“Antigen tests are very specific for the virus, but are not as sensitive as molecular PCR tests,” the agency said. “This means that positive results from antigen tests are highly accurate, but there is a higher chance of false negatives, so negative results do not rule out infection.”

The FDA says it expects more antigen tests to be authorized and that it “will play a critical role in the fight against COVID-19.”

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Emergency Issues

FDA Issues Emergency Authorizations for Antibody Test and NASA Ventilator – Contagionlive.com

New Total COVID-19 Antibody Test Receives FDA Emergency Use Authorization

The FDA has granted Bio-Rad Laboratories Emergency Use Authorization (EUA) for the company’s severe acute respiratory syndrome coronavirus 2 (SARS-CoV-2) Total Ab test. This test is the first total antibody test that has received an EUA from the FDA.

The blood-based immunoassay test will be able to help clinicians identify whether an individual has antibodies against SARS-CoV-2, the virus associated with coronavirus disease 2019 (COVID-19).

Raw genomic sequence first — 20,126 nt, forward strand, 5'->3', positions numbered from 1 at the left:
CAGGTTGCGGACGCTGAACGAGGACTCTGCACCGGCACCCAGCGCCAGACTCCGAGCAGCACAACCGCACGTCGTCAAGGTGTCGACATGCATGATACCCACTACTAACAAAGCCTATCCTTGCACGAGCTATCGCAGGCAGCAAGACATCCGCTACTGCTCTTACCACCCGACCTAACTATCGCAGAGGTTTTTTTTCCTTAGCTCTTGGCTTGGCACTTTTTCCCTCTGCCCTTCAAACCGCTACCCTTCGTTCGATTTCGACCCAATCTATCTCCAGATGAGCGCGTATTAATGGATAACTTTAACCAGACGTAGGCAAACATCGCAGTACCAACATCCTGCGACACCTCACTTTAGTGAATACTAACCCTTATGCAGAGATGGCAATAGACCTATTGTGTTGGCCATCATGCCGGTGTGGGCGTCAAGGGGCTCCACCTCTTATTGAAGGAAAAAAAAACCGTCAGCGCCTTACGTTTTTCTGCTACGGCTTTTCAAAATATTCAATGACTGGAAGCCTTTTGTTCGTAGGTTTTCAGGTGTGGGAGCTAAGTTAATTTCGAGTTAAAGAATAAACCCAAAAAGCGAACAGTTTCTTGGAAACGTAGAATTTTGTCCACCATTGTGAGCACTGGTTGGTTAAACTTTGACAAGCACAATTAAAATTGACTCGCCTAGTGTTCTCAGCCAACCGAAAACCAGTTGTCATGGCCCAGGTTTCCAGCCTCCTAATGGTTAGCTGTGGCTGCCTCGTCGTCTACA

The test will be available for use both manually or on an automated immunoassay platform.

Read the full article.


FDA Authorizes NASA Developed Ventilator for COVID-19

The FDA has added a ventilator developed by the National Aeronautics and Space Administration to the list of authorized ventilators under the FDA’s ventilator emergency use authorization.

The original emergency use authorization was issued out of concern related to an insufficient supply of FDA-approved ventilators for use in health care settings during the coronavirus disease 2019 (COVID-19) pandemic.

Read the full article.